Why come to Happy Stabber for your piercing?


We pride ourselves on giving a high level of care and attention we give to all of our clients. Whether it be a basic earlobe or a massive project with custom jewellery, we do everything to keep our clients happy, healthy and informed throughout the entire process from consultation to ongoing aftercare.


What kind of jewellery will you use for my piercing?


We follow the standard set by the APP (Association of Professional Piercers) with all piercings and through our years of training and experience have discovered what is best for every piercing. ALL initial piercings are performed using ONLY internally threaded or threadless, hypoallergenic, genuine implant grade materials, these are:


  • Ti6Al4Va ASTM F-136 Implant Grade Titanium (that's the stuff pacemakers and synthetic joints of)

  • 316 LVM ASTM F-138 Implant grade stainless steel
  • Niobium, A pure element hypoallergenic to all humans
  • 14k+ nickel free white or yellow gold
  • Nickel free platinum
  • Glass


If your piercer doesn't know this and care enough to ensure you have safe materials in your body, you're at the wrong place.


Okay, what materials should I avoid?


I'm glad you asked! The industry is wrought with terrible materials that are no good for you and as a

piercing professional, it is my duty to inform you of them.

  • “surgical steel” is a name that means nothing, its like saying space age plastic. This whole group of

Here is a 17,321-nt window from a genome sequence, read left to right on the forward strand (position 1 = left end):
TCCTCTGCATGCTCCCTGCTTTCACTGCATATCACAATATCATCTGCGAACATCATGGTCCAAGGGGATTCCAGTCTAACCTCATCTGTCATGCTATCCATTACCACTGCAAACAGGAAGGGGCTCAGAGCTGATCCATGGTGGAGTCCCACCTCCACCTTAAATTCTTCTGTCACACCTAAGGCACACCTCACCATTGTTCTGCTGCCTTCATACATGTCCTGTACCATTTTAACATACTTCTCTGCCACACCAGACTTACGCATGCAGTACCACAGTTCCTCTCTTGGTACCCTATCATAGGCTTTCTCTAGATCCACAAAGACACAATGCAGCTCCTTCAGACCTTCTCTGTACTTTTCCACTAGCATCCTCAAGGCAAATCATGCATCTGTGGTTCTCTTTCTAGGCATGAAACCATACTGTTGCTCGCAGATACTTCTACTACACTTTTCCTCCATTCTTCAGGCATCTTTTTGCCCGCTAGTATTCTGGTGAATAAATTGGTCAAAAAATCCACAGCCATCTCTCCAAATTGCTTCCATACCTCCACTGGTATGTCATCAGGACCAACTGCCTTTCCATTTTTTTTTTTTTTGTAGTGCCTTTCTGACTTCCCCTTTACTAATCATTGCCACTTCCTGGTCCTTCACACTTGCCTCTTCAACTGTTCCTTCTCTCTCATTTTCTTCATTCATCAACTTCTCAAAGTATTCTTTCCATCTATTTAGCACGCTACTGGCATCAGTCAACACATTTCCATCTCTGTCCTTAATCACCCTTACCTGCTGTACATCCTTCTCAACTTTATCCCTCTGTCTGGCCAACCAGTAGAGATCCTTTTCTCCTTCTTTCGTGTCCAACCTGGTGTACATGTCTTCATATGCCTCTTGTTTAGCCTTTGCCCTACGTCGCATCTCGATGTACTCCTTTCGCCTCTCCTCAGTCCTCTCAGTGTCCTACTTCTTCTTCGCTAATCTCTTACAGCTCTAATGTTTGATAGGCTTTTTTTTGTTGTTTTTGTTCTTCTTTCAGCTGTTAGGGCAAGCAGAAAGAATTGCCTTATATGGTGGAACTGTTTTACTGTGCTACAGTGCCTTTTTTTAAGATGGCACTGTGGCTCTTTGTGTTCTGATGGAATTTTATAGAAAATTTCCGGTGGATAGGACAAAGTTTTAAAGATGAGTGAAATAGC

metals could be made of anything! Too often have I removed poor quality metals from piercings

    performed at shops in the mall and other “professional” piercing places that have developed large, lumpy

    scars and even chips of rust!

  • Sterling silver. Although not harmful for most people it does have a decent amount of copper in it. When

    copper is in touch with sulfur, chlorine and oxygen (all things in our water supply and atmosphere) it

    develops an oxide layer known as tarnish. The tarnish is not dangerous but it will seep into the skin and

    cause darkening of the skin and it's PERMANENT. It's a condition known as localised Argyria, the only

    way to remove it is to slice out the darkened tissue and sew it back together.

  • Acrylic, people usually get acrylic as plugs and tapers. When industrial acrylic is up at the temperature of

    the human body it exudes harmful chemicals including known carcinogens and exposing it directly to the

    bloodstream is just something we cannot suggest.

  • Silicone, Although there are genuine implant silicones on the market, the vast majority are cheap

    materials that grip the skin and can even fuse to it which in the end can leave you needing to have it

    surgically removed or having really unsightly scarred and blown out lobes.

  • FIMO or other polymer clay.... These materials exude a high concentration of chlorine for many many

    years! It's toxic to the body and can lead to necrosis, the rotting of tissue inside a living entity.



Do you pierce with a gun?